delivered tbe opinion of the court:
A metal condenser and pipes, pipe fittings, coils, valves, pan and malleable iron castings therefor, imported at the port of Chicago, were classified by the collector of customs as articles of metal not specially provided for and assessed for duty at 40 per centum ad valorem under that part of paragraph 399 of the Tariff Act of 1922 which reads as follows:-
399. Articles or wares not specially provided for * * * if composed wholly or in chief value of iron, steel, lead, copper, brass, nickel, pewter, zinc, aluminum, or other metal, * * * whether partly or wholly manufactured, 40 per centum ad valorem.
The importer protested that the condenser with its fittings was a machine or a part thereof dutiable at 30 per centum ad valorem under paragraph 372 of said act which insofar as pertinent reads as follows:
372. * * * all other machines or parts thereof, finished or unfinished, not specially provided for, 30 per centum ad valorem.
The United States Customs Court sustained the protest and the Government appealed.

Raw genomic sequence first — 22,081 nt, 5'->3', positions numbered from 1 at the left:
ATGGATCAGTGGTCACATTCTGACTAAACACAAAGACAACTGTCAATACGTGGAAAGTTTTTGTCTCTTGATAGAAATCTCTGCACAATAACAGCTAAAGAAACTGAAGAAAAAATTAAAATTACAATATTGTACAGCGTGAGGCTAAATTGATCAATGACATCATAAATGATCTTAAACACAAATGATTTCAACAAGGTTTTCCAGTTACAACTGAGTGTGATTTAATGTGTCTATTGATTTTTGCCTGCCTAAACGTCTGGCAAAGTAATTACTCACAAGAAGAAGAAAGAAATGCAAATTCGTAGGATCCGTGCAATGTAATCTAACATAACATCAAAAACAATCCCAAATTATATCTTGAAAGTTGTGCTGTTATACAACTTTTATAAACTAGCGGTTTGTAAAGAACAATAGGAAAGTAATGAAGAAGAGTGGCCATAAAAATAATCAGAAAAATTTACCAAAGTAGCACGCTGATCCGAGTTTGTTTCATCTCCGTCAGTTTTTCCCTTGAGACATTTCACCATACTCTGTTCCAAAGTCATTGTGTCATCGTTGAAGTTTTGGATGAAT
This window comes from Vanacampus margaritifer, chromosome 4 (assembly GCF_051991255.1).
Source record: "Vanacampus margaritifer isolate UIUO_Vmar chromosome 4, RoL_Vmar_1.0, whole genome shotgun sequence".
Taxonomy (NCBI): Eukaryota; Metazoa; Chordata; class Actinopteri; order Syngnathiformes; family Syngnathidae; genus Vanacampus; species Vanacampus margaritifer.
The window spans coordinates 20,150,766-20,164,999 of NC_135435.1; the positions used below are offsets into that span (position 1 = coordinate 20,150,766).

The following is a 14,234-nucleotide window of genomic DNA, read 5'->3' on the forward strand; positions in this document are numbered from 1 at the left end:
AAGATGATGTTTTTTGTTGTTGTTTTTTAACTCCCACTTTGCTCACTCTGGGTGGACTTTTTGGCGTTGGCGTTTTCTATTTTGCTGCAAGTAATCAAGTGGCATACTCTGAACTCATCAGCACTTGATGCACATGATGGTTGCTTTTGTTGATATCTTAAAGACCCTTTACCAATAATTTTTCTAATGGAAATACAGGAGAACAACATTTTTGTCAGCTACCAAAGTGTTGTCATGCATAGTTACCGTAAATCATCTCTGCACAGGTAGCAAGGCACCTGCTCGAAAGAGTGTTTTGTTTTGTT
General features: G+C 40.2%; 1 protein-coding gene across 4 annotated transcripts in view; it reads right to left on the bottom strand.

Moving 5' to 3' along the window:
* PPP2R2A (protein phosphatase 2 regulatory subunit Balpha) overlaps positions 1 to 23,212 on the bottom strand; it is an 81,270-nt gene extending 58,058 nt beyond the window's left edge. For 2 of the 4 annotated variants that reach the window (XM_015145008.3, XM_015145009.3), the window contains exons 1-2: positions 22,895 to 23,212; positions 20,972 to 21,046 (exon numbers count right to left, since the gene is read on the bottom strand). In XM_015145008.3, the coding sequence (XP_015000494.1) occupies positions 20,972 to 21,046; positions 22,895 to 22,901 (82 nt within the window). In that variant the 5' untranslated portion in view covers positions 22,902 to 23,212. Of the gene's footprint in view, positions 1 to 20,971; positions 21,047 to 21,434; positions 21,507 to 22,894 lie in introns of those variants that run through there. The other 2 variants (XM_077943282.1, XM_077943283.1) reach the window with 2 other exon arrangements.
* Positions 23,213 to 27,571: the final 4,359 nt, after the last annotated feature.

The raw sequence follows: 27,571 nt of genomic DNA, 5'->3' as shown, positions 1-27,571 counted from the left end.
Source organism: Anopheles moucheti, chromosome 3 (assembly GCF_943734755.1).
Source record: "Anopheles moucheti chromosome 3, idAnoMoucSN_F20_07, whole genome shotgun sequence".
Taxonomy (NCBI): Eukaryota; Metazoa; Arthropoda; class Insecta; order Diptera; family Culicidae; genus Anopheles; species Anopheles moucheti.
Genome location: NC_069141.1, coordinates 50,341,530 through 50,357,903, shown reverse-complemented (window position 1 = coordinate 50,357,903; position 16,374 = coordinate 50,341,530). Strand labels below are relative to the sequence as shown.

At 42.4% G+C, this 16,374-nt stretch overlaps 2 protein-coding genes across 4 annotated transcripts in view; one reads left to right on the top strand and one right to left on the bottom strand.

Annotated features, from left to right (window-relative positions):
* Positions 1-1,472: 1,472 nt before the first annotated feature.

It appears from the uncontradicted evidence in the case that the condenser and the coils, pipes, connections, and pan are used for the purpose of converting gases into fluids, but that the condenser by itself could not accomplish that result. To make the condenser effective requires the action of a compressor “to shove the gases through” and the complete machine “is really a condenser plus a compressor.” The condenser is complete, but it can not be used by itself and is not a complete machine. To make a complete machine the condenser must be connected with a compressor. The condenser is designed for condensing ammonia, but to make it effective the action of a compressor and the action of water over the condenser is needed. The condenser is an ammonia condenser which will not “work on steam” and can not be connected with all machines requiring a condenser.
William E. Creger, a witness for the importer, testified that the invoice covers the condenser and its connections, and that the con*310nections, valves, and pipes, when in place, serve to convey the gases to be condensed from the compressor to the condenser.
The uncontradicted evidence in the case clearly establishes that the condenser, pipes, connections, valves, and fittings imported are at least parts of an ammonia gas condensing appliance, and that once connected with the compressor they constitute a complete machine. Therefore, even if the condenser and its parts do not constitute by themselves a machine, they are parts of a machine for the condensing of ammonia gas and are, consequently, dutiable at 30 per centum ad valorem as held by the Customs Court.
The judgment of the United States Customs Court is affirmed.